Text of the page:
|clay bowl by Miriam Spilman|
1. How long have you been a teaching artist?
Formally, for five plus years.
2. What discipline(s) do you teach?
I teach visual arts to elementary school children and am particularly excited to be making the transition to choice-based art. I also have provided arts-integration professional development for staff at my school site.
3. Describe the setting(s) in which you teach
K-5 urban public school setting
4. Describe the relationship between your personal art practice and your art teaching?
In some ways they are very divided: hands in clay in my personal art practice and many kinds of visual arts (but unfortunately no clay) in my art teaching. In other ways they are so integrated: We (my students and myself as artisit) are heavily involved in the 8 Studio Habits of Mind: develop craft, engage and persist, envision, express, observe, reflect, stretch and explore, and understand art world.
5. How do you sustain your art while teaching?
It’s a challenge due to time constraints, energy, family commitments. I carve out time whenever I can. Currently I have been able to work consistently every week in a dedicated studio space.
6. Who shaped your initial thinking about teaching art?
In my childhood I had dual experiences, extremes really. One was in school where my art was judged harshly because it did not look exactly like the art teacher’s (which was the requirement). The other was in a much freer setting where I basically explored all kinds of materials without any guidelines or restrictions. I clearly felt more at home with the second and in my child’s mind explained it to myself that the first was school and the second was art. In my own teaching and for my students, I do not want this distinction to develop. Art making (exploration, expression) happens at school, at home, everywhere.
7. What training in the arts and/or education have you had?
I have a teaching credential/ M.A. in education and also an MFA in Creative Inquiry with the emphasis on clay.
I also have completed (and thoroughly enjoyed) the Integrated Learning Specialist program through Alameda County Office of Education.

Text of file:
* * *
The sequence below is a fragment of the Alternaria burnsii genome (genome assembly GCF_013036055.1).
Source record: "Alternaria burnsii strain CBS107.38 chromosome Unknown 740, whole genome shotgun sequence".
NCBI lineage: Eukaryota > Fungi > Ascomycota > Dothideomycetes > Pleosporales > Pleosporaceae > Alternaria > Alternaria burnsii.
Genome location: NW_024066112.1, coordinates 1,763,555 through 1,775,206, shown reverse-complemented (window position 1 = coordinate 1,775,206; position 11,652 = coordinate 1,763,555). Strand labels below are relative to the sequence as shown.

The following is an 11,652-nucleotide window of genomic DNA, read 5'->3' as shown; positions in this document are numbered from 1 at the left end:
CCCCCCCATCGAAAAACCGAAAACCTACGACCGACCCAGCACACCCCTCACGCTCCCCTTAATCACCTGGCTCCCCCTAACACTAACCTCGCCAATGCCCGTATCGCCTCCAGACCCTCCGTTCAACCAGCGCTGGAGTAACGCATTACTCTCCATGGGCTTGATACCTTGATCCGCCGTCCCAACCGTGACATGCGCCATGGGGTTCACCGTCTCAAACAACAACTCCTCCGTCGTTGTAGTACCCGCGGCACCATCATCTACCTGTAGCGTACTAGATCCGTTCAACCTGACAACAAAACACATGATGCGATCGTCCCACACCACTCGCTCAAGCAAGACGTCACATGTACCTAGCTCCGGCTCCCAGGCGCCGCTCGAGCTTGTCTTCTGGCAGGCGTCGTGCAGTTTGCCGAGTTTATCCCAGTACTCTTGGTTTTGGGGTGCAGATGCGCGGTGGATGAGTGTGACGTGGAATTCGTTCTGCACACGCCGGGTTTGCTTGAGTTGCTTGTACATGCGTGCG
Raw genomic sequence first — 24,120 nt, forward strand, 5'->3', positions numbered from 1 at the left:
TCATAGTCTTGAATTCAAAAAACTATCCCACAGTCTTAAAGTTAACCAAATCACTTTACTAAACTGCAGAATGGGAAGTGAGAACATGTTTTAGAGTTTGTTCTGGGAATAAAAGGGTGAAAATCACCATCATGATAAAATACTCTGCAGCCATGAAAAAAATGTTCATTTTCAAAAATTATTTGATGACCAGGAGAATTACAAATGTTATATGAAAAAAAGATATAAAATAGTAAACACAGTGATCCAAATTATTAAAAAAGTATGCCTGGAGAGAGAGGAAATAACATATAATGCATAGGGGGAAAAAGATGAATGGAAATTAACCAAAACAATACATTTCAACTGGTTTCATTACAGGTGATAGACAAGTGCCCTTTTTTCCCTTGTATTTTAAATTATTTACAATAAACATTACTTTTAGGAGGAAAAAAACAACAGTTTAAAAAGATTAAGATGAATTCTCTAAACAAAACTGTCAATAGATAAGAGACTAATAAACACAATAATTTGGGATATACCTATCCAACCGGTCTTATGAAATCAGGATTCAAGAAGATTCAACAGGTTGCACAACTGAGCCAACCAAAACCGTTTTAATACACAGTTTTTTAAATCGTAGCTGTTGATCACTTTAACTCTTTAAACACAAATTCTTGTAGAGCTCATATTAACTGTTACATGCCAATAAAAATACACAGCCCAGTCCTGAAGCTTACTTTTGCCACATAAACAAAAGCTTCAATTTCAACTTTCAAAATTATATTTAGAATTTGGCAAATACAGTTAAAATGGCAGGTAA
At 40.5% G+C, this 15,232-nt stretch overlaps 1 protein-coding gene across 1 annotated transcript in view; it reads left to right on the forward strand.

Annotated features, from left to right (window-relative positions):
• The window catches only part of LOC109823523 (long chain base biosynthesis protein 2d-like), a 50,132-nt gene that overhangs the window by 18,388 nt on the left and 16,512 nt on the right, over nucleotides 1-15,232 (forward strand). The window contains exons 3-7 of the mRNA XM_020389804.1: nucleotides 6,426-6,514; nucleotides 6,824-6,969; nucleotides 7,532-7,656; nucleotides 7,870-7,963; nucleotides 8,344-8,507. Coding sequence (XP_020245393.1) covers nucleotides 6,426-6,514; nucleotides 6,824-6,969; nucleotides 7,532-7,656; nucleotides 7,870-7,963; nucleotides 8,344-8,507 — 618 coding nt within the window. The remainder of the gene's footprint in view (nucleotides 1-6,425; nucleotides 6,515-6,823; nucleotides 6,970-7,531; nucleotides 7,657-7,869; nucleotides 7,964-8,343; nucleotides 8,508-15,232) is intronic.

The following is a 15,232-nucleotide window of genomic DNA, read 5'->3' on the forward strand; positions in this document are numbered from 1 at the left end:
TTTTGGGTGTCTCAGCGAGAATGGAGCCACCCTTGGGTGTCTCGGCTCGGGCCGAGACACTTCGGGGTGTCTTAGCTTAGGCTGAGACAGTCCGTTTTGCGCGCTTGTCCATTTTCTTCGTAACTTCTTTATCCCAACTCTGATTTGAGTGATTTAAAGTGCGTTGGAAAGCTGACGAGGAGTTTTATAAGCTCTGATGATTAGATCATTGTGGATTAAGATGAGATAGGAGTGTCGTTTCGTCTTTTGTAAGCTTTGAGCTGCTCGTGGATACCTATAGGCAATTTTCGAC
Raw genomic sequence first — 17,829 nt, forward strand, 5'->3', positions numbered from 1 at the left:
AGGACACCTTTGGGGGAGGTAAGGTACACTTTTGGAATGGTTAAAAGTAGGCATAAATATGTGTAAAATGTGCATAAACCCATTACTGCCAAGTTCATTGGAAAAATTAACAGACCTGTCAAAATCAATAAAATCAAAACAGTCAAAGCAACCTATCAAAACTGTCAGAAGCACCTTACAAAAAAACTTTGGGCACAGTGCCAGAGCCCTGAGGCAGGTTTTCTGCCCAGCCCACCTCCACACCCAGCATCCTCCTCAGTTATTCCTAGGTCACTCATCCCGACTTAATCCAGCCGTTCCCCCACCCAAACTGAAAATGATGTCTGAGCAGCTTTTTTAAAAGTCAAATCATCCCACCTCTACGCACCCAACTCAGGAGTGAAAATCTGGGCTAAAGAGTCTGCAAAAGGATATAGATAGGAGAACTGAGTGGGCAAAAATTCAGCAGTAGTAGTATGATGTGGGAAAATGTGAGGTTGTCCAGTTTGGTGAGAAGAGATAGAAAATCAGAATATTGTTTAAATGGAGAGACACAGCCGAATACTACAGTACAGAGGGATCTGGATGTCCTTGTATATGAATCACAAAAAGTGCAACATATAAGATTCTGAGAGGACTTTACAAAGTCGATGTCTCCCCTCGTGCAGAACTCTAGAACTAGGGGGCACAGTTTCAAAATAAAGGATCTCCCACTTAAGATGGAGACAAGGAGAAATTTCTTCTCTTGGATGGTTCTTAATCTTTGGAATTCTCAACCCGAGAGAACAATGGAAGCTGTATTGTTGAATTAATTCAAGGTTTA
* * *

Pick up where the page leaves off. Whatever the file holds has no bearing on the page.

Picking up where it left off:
8. How do you develop and deepen your teaching practice?
What comes to mind first is showing up, no matter what, putting in the time. A close second is learning from other artists and teachers, books, videos, nature, staying loose and experimenting, observation, day dreaming and particularly all types of artist demonstrations where process as well as product is examined.
9. What are the biggest challenges you face as a teaching artist?
Time! Sporadic (or non-existent) funding.
10. What are the unexpected rewards of being a teaching artist?
It may be a cliché, however I do learn so much from my students—especially since they say whatever is on their mind and make sense of what they are seeing in ways that stretch my own view. Teaching art is a second career for me, and very different than the first. Because of this I feel very fortunate to be involved in what interests and nourishes me every day---art making, the art world, arts oriented colleagues, working with my artist students and everything the 8 Studio Habits of Mind involve.
11. What advice do you have for artists interested in teaching?
Dig deep for hidden reservoirs of patience, humor, persistence, inspiration---you will need them all! Learn from and enjoy every opportunity to participate in professional development, collaboration and conversations with teacher colleagues, other artists, students’ families and community members.
*Please share one anecdote of a memorable Teaching Artist experience
Recently, one of my first grade boys was very engrossed in his art making, standing, talking, moving around all while drawing and gluing collage materials. I walked by and heard him suddenly say out loud, “Oh no, I have a problem. I have a problem. What am I going to do? I have a problem,” with great distress and with his eyes fixed on his work. I did not interrupt him, just quietly watched as he tried –while continuing his conversation with himself--to figure out how to fit his carefully cut out- but way too big-- collage materials onto his paper in a designated spot. Coming back five minutes later, my student was still very engrossed in his art making and still talking, moving, etc. This time he was saying, “I love art. I love my colors. I love my art,” while drawing on top of the carefully cut out collage materials that were hanging mostly off the edge of his paper. He seemed immensely satisfied with what was happening now.
This is a small, everyday type of experience, however it felt like being given a gift. We are all artists in a community art studio when in the school art room. To be fortunate enough to witness my student’s engagement, process, choices, problem solving, and joy and pride while working on his artwork, to encourage and nurture, verbally and non-verbally to students: please do everything you need to do (again the 8 Studio Habits of Mind), to create and express yourself through your artwork, this is what being a teaching artist is all about for me.